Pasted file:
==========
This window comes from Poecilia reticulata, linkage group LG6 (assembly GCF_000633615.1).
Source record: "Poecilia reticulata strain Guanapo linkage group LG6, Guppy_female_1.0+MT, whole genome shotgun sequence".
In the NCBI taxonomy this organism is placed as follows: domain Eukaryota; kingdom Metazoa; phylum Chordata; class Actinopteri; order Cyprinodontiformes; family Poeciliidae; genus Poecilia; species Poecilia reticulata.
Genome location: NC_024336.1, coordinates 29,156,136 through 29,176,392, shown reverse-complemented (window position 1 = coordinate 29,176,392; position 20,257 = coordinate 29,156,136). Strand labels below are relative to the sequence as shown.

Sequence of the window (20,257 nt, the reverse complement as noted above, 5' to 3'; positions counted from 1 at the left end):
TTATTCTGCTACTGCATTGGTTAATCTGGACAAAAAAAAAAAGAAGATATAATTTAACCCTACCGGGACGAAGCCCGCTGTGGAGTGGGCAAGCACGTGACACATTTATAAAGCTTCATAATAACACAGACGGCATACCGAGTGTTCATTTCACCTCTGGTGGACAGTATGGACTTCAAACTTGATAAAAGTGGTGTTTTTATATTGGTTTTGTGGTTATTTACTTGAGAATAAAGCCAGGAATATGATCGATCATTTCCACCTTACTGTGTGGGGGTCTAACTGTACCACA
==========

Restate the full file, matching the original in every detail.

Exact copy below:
This window comes from Poecilia reticulata, linkage group LG6 (assembly GCF_000633615.1).
Source record: "Poecilia reticulata strain Guanapo linkage group LG6, Guppy_female_1.0+MT, whole genome shotgun sequence".
In the NCBI taxonomy this organism is placed as follows: domain Eukaryota; kingdom Metazoa; phylum Chordata; class Actinopteri; order Cyprinodontiformes; family Poeciliidae; genus Poecilia; species Poecilia reticulata.
Genome location: NC_024336.1, coordinates 29,156,136 through 29,176,392, shown reverse-complemented (window position 1 = coordinate 29,176,392; position 20,257 = coordinate 29,156,136). Strand labels below are relative to the sequence as shown.

Sequence of the window (20,257 nt, the reverse complement as noted above, 5' to 3'; positions counted from 1 at the left end):
TTATTCTGCTACTGCATTGGTTAATCTGGACAAAAAAAAAAAGAAGATATAATTTAACCCTACCGGGACGAAGCCCGCTGTGGAGTGGGCAAGCACGTGACACATTTATAAAGCTTCATAATAACACAGACGGCATACCGAGTGTTCATTTCACCTCTGGTGGACAGTATGGACTTCAAACTTGATAAAAGTGGTGTTTTTATATTGGTTTTGTGGTTATTTACTTGAGAATAAAGCCAGGAATATGATCGATCATTTCCACCTTACTGTGTGGGGGTCTAACTGTACCACA